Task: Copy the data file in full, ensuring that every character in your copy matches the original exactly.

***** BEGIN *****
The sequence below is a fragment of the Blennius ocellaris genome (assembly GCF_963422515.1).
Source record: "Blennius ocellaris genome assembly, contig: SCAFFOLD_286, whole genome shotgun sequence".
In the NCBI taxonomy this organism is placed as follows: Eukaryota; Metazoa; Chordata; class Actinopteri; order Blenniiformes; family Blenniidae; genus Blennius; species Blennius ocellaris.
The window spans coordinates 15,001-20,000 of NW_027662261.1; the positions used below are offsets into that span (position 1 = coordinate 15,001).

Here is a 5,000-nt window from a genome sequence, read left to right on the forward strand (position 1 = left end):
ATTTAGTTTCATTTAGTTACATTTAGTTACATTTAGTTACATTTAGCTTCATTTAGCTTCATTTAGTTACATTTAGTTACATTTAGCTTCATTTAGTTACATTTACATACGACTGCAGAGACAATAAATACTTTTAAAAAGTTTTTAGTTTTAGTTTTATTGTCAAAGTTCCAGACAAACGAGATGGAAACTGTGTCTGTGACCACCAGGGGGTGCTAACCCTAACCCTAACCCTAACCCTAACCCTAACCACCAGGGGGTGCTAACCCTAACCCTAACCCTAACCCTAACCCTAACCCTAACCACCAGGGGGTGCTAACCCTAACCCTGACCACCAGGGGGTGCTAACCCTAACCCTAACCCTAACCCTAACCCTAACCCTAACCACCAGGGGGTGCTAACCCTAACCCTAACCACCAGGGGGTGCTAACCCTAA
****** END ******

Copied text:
The sequence below is a fragment of the Blennius ocellaris genome (assembly GCF_963422515.1).
Source record: "Blennius ocellaris genome assembly, contig: SCAFFOLD_286, whole genome shotgun sequence".
In the NCBI taxonomy this organism is placed as follows: Eukaryota; Metazoa; Chordata; class Actinopteri; order Blenniiformes; family Blenniidae; genus Blennius; species Blennius ocellaris.
The window spans coordinates 15,001-20,000 of NW_027662261.1; the positions used below are offsets into that span (position 1 = coordinate 15,001).

Here is a 5,000-nt window from a genome sequence, read left to right on the forward strand (position 1 = left end):
ATTTAGTTTCATTTAGTTACATTTAGTTACATTTAGTTACATTTAGCTTCATTTAGCTTCATTTAGTTACATTTAGTTACATTTAGCTTCATTTAGTTACATTTACATACGACTGCAGAGACAATAAATACTTTTAAAAAGTTTTTAGTTTTAGTTTTATTGTCAAAGTTCCAGACAAACGAGATGGAAACTGTGTCTGTGACCACCAGGGGGTGCTAACCCTAACCCTAACCCTAACCCTAACCCTAACCACCAGGGGGTGCTAACCCTAACCCTAACCCTAACCCTAACCCTAACCCTAACCACCAGGGGGTGCTAACCCTAACCCTGACCACCAGGGGGTGCTAACCCTAACCCTAACCCTAACCCTAACCCTAACCCTAACCACCAGGGGGTGCTAACCCTAACCCTAACCACCAGGGGGTGCTAACCCTAA